The Other Passenger

Louise Candlish, The Other Passenger (2020)

Review by Lee Horsley 

Louise Candlish’s The Other Passenger is a brilliant piece of contemporary noir. It offers readers sharply observed characters, an ingenious plot and a wholly engrossing succession of narrative shocks, keeping us guessing to the very end. 

Candlish has written over a dozen novels, including family dramas and some of the most compelling psychological thrillers of recent years. Crimeculture always eagerly anticipates the publication of a new Candlish novel – which means that of her recent novels only The Other Passenger counts as a ‘lockdown favourite’, since we read Our House (2018) and Those People (2019) as soon as they came out.  

The novel opens on the first day after the Christmas break, with Jamie, the narrator, on the riverboat that has been part of his daily commute. As he disembarks, he finds the police waiting to question him about his regular travelling companion, Kit, who has gone missing:

“‘So, if we can trouble you for a minute, Mr Buckby?’ ‘Of course.’ As I allow myself to be led towards his colleague, it’s the coy, old-style phrasing I get stuck on. Trouble you for a minute, like trouble is a passing trifle of an idea, a little Monday-morning fun. Well, as it transpires, it’s fucking neither.”

Kit and Jamie first meet on the riverboat and, as their camaraderie develops, they begin to socialize as a foursome with their partners, Melia and Clare. Clare, Jamie’s partner, has a lucrative career in property sales, and Melia, it turns out, is the new junior who has been hired by her firm. As Jamie ruefully thinks later, reflecting on the way Melia seems to have happened into their lives: “the collision of our two worlds was pure chance. Of all the estate agents in all the towns in the world, she walks into Clare’s.”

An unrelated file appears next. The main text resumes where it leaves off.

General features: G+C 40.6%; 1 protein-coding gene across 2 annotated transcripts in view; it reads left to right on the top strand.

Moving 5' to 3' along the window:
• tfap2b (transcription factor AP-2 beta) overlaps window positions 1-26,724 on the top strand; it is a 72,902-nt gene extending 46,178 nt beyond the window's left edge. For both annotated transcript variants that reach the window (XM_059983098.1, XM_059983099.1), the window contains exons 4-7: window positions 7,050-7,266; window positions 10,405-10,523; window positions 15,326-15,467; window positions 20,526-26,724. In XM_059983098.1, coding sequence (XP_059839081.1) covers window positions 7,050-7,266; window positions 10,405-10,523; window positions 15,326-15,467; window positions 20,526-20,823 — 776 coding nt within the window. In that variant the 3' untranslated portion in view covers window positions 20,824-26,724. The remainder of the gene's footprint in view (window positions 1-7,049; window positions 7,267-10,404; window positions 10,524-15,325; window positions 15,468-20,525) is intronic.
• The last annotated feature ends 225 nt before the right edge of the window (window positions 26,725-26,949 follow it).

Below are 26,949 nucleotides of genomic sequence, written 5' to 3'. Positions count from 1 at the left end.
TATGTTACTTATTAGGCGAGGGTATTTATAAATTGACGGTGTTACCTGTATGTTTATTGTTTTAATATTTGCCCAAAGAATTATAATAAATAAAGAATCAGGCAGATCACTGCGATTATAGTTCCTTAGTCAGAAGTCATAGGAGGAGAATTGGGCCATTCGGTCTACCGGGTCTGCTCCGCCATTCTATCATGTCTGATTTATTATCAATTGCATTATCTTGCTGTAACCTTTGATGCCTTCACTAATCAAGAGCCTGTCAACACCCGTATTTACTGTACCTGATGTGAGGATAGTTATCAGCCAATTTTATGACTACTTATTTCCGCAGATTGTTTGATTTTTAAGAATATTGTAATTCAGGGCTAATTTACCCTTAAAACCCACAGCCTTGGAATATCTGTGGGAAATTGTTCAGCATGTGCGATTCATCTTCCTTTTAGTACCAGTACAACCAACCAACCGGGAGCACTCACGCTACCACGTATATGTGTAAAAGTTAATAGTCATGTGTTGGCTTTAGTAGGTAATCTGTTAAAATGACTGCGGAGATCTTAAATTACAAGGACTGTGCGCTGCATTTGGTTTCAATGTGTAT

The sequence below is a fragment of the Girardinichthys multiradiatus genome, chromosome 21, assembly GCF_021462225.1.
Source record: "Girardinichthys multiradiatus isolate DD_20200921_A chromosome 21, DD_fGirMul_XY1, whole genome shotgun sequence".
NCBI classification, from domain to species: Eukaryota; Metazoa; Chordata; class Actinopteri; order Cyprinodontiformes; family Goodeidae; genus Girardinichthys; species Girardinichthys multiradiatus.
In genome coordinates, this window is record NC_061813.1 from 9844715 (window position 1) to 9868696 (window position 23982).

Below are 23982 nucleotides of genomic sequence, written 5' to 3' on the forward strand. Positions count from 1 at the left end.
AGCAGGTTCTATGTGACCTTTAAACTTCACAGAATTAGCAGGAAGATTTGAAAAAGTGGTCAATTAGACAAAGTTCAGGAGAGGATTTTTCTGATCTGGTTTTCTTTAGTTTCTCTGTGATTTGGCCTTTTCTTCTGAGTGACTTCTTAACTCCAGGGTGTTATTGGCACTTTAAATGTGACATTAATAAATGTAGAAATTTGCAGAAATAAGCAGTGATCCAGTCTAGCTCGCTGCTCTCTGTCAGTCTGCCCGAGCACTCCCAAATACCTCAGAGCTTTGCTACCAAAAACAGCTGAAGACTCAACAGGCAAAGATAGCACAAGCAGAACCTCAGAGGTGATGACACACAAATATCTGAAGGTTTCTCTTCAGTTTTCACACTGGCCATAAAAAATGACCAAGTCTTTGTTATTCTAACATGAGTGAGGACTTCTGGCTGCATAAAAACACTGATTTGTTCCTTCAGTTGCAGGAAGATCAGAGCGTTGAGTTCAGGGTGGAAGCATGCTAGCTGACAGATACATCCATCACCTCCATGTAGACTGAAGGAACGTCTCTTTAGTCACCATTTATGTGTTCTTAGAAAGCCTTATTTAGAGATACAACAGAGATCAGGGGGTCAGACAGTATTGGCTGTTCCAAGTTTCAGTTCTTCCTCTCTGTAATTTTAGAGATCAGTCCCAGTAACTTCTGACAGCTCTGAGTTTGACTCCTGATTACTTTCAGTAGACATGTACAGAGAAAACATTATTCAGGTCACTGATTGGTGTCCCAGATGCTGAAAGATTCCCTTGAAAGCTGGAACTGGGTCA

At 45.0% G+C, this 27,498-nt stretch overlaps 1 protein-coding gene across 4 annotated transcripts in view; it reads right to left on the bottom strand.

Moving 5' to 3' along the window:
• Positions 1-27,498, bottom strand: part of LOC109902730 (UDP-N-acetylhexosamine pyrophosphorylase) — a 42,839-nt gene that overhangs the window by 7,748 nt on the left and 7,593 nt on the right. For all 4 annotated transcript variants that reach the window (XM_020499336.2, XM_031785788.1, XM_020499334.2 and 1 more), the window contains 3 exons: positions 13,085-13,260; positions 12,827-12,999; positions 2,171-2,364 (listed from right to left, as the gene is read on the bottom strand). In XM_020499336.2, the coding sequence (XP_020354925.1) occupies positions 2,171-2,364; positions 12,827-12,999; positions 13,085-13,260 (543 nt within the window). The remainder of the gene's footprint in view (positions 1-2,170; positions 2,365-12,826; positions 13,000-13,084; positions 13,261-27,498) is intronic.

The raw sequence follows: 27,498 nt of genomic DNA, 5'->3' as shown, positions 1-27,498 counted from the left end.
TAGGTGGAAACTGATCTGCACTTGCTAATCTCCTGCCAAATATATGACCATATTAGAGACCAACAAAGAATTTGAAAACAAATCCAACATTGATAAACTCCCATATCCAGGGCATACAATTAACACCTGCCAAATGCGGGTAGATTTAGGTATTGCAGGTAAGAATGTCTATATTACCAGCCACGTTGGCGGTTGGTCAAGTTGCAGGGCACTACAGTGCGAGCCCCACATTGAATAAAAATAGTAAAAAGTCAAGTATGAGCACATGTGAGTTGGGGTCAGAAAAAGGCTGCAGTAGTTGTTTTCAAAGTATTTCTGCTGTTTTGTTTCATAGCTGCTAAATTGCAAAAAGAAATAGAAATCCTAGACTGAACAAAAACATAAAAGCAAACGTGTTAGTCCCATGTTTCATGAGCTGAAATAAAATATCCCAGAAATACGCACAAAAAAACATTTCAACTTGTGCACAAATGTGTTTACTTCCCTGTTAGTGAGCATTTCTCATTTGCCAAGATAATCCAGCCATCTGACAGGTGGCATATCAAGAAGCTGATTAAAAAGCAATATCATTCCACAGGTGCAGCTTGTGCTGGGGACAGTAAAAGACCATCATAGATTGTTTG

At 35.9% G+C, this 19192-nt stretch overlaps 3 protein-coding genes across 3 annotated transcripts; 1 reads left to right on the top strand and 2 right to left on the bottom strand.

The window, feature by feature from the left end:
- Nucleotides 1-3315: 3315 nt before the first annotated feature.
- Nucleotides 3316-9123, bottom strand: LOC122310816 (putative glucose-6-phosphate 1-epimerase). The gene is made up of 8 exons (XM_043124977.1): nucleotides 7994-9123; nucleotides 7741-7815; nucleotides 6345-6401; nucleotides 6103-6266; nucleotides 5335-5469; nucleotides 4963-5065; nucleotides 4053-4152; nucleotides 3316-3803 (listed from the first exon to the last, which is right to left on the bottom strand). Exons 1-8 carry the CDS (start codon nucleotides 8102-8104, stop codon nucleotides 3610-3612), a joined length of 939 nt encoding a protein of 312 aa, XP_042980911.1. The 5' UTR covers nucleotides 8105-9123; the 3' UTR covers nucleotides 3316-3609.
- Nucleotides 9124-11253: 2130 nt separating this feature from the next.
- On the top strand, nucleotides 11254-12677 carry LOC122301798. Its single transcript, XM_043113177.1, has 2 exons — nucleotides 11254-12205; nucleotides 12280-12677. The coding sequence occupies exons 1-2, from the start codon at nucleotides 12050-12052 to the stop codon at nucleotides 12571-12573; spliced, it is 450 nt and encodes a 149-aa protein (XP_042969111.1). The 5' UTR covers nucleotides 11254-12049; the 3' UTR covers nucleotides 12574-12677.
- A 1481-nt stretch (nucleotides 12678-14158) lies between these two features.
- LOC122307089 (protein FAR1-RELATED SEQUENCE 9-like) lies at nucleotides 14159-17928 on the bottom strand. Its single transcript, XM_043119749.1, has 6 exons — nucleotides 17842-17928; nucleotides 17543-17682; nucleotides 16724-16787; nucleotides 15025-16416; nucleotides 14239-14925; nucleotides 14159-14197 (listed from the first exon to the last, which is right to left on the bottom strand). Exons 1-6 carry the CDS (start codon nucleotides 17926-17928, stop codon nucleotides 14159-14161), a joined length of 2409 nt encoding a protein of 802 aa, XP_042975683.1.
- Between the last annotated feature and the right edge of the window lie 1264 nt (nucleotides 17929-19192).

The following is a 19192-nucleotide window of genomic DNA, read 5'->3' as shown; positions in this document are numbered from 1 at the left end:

The echoes of 1940s films are one of the pleasures of The Other Passenger. Candlish mentions Double Indemnity and especially the performance of Barbara Stanwyck in her Acknowledgements, and Melia (nick-named ‘Me’) is a wonderful updating of the femme fatale for the Time’s Up era. Living in parlous circumstances, on the edge both socially and financially, she shows London properties to the very rich and craves her own path to upward mobility. As she approaches Jamie with a smoky sigh and audacious confidence, he is “swept along like some hapless antihero”, and is right to wonder what, exactly, she has in mind.

When things start to sour in the foursome, the tensions are both sexual and financial, with Clare’s spectacular, inherited four-story Georgian townhouse (boasting a view of the Thames and a private garden square) as the very embodiment of all that drives economic resentment.  In one clash, when Kit rounds on Jamie, he sneers, “‘You think you’re so clever, but you haven’t got a clue in your posh bubble on Prospect Square…I know the kind of people you wouldn’t even know existed.”  

When Candlish’s Our House was published, a Guardian article suggested that, given the current preoccupation with housing, it seemed inevitable that “the property-porn thriller” would become a staple of crime fiction – and indeed, both Those People and The Other Passenger are also excellent examples of “property-porn” or “London property noir”. 

The escalation of the sexual-financial conflicts and betrayals in The Other Passenger involves a satisfying succession of unexpected turns and revelations, as Candlish draws us into her expertly paced plot. Suspenseful throughout, and completely addictive.

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